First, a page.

watch three U.S.-based stations: KING (Channel 5), KVOS (Channel
12) and KOMO (Channel 4). See the December 16 entry below.
June 9 The Community Information Service,
managed by Elaine Keene, opened its door and its phones. The background:
the Community Chest and Council (now United Way), recognizing that
it had become increasingly difficult to know where to turn for help
with a problem, had determined that Vancouver needed an Information
and Referral Service, a place where trained professionals would
help people assess their situation and identify appropriate services
to meet their needs. A first year budget of $7,300 was established.
The Rotary Club promised $2,500 and there was a personal donation
of $200. The Junior League provided the remainder. Today, the organization
is known as Information Services Vancouver. See this
July 9 The Davis Cup tournament, the world
championship of tennis opened at the Vancouver Lawn and Tennis
Club. The club was chosen because the Japanese team insisted on
playing on grass courts, and none were available in the U.S.
July 11 Bramwell Tovey, music director of
Symphony Orchestra since September 2000, was born in
Ilford, Essex in the UK.
July 29 The Korean War ended.
August 30 Vancouvers Doug Hepburn was
relatively small in the world of heavyweight weight-liftersonly
5'9 (1.75 m) and weighing just 280 pounds (127 kg). Irans
Hossein Rezazadeh, for example, who won gold at the 2000 Olympics,
weighed 323+ pounds (147 kg).
But on August 30, 1953 Hepburn, 26, won the world
heavyweight weight-lifting championship in Stockholm. He was the
only Canadian entry, and he did us proud, breaking the world record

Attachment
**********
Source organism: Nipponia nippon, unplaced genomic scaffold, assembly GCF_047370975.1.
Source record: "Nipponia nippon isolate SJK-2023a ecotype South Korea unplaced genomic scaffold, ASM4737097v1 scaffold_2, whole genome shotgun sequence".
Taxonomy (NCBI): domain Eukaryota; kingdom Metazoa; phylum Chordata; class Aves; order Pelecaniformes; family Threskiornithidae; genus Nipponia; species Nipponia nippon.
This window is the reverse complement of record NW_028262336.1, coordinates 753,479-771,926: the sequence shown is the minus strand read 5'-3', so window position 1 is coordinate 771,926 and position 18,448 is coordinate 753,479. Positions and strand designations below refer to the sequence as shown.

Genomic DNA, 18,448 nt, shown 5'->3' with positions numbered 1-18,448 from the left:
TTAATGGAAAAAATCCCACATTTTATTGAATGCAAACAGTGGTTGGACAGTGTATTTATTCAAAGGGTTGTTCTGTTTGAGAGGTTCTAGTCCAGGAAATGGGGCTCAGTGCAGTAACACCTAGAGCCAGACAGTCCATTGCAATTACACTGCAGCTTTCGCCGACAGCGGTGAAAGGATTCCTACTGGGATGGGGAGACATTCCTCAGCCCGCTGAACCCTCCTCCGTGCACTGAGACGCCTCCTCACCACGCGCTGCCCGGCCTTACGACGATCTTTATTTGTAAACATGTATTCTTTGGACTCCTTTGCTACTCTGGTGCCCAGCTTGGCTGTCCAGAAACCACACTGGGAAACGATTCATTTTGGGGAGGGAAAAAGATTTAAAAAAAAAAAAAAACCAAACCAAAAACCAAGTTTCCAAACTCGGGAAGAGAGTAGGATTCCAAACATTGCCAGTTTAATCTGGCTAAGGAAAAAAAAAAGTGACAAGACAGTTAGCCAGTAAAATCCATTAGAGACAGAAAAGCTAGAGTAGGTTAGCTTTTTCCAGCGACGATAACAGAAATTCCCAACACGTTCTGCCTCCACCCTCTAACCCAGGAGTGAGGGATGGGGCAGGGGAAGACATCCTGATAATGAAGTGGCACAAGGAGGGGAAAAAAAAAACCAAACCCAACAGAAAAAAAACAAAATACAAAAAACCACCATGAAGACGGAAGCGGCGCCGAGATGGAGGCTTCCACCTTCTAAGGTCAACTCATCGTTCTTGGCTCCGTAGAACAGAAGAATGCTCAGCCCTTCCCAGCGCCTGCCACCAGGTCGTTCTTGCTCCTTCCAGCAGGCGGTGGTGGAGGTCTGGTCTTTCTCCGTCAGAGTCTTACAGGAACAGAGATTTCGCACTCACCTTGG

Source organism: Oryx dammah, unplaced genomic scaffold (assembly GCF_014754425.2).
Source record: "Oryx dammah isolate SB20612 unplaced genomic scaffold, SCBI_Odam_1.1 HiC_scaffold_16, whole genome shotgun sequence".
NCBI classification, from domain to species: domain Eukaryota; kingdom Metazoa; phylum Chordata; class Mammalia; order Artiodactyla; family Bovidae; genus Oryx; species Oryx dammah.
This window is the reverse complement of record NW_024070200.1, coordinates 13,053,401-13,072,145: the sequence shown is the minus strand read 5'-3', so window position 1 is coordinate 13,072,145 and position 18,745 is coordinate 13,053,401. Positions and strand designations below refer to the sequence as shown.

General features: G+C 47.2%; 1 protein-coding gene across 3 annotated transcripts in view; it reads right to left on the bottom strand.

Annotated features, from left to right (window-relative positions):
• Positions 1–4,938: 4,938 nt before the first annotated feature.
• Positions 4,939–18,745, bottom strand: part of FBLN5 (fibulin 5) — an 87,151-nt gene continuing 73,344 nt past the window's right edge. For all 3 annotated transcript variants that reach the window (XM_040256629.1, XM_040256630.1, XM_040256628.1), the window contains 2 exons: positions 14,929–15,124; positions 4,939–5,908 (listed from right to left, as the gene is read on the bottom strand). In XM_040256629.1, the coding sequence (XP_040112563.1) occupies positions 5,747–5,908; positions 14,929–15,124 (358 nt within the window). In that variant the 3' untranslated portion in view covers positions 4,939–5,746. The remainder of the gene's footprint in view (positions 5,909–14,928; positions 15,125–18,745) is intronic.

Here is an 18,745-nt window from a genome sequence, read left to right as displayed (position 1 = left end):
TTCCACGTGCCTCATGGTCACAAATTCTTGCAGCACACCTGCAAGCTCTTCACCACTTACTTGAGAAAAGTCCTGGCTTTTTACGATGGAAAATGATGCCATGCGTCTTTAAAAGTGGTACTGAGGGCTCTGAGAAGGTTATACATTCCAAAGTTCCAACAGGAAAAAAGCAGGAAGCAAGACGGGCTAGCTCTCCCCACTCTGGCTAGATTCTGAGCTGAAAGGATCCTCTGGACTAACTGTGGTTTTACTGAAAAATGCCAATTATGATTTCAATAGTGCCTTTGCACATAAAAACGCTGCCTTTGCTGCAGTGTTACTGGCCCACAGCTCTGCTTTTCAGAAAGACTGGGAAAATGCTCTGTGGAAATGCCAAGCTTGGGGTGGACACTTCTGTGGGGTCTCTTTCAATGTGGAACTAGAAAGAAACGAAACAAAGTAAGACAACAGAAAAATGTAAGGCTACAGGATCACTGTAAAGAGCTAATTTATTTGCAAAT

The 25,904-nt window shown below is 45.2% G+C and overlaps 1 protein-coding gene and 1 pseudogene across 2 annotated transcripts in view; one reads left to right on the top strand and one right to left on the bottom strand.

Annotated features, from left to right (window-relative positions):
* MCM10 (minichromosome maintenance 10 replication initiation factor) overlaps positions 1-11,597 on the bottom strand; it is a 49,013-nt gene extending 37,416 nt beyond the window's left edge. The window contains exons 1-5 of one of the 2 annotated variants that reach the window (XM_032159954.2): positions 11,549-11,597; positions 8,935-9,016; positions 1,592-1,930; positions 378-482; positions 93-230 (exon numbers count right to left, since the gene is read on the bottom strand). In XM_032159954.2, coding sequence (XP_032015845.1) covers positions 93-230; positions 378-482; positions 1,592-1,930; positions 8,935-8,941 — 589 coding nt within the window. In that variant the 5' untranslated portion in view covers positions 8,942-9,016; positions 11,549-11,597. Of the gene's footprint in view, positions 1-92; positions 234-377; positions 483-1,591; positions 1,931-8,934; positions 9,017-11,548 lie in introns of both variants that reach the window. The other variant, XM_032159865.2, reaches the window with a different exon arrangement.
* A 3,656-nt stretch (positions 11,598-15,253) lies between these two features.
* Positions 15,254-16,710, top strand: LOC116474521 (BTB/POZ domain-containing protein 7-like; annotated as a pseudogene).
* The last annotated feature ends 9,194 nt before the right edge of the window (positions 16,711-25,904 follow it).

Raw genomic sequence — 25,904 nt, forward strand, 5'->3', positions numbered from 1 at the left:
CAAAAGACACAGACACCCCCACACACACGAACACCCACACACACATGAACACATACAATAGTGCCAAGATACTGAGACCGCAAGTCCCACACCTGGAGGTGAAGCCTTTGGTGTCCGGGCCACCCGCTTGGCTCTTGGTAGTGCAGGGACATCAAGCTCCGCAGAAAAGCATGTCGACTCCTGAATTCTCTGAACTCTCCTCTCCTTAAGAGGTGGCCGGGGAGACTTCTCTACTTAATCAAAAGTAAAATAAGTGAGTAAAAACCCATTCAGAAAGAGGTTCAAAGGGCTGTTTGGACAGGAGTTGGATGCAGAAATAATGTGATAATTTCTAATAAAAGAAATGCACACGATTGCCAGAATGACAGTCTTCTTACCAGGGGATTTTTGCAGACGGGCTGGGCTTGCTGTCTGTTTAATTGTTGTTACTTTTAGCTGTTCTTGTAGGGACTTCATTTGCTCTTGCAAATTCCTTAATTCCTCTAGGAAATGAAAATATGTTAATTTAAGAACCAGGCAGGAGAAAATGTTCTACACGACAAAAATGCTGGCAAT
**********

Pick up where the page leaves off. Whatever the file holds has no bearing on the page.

for the press. (A press is a lift in which the bar is
brought to the shoulders, then after a pause is lifted overhead
using only the arms.)
Hepburns three lifts (the press, the snatch
and the jerk) totalled 1,030.25 pounds (467 kilos), and brought
him the title of Worlds Strongest Man, a triumph for a guy
who had to wear corrective footwear for a deformed foot, and who
was teased cruelly as a kid because of his limping gait and his
Surgery fixed the eye problem, his prodigious discipline
in training (he was totally self-taught) and his immense strength
stopped the taunting.
A year later he would win another gold at the British
Empire and Commonwealth Games in Vancouver.
Hepburn died November 22, 2000.
September Vancouver alderman Anna Sprott became
the first woman to serve as Vancouvers acting mayor.
October 12 Tilly Rolston died, aged 66. Tilly
Jean Rolston was born in Vancouver February 23, 1887. She entered
politics as a Progressive Conservative MLA in 1941. In 1951, she
sat as an Independent for the remainder of the session. In the 1952
B.C. election in Vancouver-Point Grey, she was elected as a Social